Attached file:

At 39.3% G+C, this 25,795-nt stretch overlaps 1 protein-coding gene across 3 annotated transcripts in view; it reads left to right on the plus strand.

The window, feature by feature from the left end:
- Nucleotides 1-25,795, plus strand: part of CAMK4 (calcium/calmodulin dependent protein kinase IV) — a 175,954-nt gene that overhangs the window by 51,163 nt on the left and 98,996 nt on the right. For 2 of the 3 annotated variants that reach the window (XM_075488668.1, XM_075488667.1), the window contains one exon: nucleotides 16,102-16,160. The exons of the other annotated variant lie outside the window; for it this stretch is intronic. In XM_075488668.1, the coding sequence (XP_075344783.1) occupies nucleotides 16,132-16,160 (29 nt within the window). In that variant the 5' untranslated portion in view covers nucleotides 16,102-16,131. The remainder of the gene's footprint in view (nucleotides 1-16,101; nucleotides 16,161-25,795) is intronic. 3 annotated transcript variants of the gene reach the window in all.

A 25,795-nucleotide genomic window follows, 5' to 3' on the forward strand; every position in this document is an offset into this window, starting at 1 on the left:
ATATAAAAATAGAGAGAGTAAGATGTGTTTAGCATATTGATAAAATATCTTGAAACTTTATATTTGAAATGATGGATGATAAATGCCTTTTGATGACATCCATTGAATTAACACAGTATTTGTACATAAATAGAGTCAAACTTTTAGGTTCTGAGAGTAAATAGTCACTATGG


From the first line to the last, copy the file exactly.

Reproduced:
At 39.3% G+C, this 25,795-nt stretch overlaps 1 protein-coding gene across 3 annotated transcripts in view; it reads left to right on the plus strand.

The window, feature by feature from the left end:
- Nucleotides 1-25,795, plus strand: part of CAMK4 (calcium/calmodulin dependent protein kinase IV) — a 175,954-nt gene that overhangs the window by 51,163 nt on the left and 98,996 nt on the right. For 2 of the 3 annotated variants that reach the window (XM_075488668.1, XM_075488667.1), the window contains one exon: nucleotides 16,102-16,160. The exons of the other annotated variant lie outside the window; for it this stretch is intronic. In XM_075488668.1, the coding sequence (XP_075344783.1) occupies nucleotides 16,132-16,160 (29 nt within the window). In that variant the 5' untranslated portion in view covers nucleotides 16,102-16,131. The remainder of the gene's footprint in view (nucleotides 1-16,101; nucleotides 16,161-25,795) is intronic. 3 annotated transcript variants of the gene reach the window in all.

A 25,795-nucleotide genomic window follows, 5' to 3' on the forward strand; every position in this document is an offset into this window, starting at 1 on the left:
ATATAAAAATAGAGAGAGTAAGATGTGTTTAGCATATTGATAAAATATCTTGAAACTTTATATTTGAAATGATGGATGATAAATGCCTTTTGATGACATCCATTGAATTAACACAGTATTTGTACATAAATAGAGTCAAACTTTTAGGTTCTGAGAGTAAATAGTCACTATGG